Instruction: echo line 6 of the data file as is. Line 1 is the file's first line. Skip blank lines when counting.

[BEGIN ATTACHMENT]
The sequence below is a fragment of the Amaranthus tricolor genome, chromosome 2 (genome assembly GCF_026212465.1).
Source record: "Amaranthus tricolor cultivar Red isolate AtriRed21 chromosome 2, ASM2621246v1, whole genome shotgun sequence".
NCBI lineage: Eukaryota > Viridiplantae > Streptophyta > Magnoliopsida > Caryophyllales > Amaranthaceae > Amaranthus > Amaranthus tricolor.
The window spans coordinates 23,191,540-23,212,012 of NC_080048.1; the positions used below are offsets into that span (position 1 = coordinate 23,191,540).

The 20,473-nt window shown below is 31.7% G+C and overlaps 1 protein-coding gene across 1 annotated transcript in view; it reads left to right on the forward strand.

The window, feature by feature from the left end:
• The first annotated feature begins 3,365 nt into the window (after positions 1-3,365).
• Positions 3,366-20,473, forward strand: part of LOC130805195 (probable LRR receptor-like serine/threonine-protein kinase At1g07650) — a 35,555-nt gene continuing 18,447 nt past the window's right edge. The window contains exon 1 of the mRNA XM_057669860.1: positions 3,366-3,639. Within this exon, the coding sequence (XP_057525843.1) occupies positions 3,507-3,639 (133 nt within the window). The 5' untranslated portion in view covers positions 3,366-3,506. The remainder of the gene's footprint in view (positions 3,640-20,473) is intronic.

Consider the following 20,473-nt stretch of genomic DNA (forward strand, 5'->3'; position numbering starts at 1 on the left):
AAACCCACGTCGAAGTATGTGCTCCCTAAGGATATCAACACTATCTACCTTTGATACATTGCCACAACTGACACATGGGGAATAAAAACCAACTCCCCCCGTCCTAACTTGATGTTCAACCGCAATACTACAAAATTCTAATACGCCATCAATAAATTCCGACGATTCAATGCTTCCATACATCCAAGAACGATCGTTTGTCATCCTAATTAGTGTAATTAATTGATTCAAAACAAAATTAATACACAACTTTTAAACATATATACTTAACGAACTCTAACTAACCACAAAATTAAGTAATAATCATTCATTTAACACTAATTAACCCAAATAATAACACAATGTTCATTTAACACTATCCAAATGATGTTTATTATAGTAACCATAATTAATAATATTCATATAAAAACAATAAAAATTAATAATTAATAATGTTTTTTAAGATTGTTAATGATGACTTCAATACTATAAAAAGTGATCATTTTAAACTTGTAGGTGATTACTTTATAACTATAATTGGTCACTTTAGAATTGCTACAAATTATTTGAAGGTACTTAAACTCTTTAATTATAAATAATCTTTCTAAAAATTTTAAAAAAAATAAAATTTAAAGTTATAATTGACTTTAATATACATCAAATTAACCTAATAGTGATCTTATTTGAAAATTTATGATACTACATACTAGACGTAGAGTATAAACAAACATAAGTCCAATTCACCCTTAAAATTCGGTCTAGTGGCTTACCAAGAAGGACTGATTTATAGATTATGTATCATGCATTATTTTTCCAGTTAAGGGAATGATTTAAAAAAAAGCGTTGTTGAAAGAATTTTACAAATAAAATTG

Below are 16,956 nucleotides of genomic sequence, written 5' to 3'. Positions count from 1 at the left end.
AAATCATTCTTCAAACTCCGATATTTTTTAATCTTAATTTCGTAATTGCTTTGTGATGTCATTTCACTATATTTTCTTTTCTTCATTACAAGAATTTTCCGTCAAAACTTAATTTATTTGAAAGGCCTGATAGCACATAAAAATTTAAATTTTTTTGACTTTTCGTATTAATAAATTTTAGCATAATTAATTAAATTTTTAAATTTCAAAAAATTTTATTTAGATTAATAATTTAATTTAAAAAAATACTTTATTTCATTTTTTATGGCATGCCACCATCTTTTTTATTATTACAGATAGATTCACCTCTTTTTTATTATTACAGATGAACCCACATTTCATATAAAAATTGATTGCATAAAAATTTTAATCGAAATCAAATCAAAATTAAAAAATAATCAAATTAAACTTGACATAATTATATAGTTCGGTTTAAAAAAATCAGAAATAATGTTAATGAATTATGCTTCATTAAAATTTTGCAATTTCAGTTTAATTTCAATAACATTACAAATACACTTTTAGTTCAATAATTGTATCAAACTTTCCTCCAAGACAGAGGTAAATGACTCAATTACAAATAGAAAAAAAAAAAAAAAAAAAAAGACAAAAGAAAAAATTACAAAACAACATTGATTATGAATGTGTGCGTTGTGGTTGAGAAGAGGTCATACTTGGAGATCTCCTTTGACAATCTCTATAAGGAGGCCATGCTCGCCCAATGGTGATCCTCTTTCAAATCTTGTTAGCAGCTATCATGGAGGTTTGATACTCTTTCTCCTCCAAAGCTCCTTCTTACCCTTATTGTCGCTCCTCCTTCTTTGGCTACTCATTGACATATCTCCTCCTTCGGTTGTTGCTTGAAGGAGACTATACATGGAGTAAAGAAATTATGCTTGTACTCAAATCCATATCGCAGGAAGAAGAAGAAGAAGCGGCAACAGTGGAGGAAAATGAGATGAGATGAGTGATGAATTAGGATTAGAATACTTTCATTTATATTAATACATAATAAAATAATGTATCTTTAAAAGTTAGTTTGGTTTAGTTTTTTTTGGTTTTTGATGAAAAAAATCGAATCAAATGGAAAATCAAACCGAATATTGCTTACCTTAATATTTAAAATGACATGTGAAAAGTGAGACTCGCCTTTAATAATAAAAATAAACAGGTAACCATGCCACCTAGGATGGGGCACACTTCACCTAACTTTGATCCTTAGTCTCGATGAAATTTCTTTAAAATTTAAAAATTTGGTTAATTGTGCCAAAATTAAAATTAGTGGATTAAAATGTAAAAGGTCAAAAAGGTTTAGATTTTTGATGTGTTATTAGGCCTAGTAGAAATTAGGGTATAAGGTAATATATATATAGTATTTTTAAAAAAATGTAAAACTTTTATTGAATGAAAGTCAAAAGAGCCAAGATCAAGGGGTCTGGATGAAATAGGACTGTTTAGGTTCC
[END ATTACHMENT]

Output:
The window, feature by feature from the left end: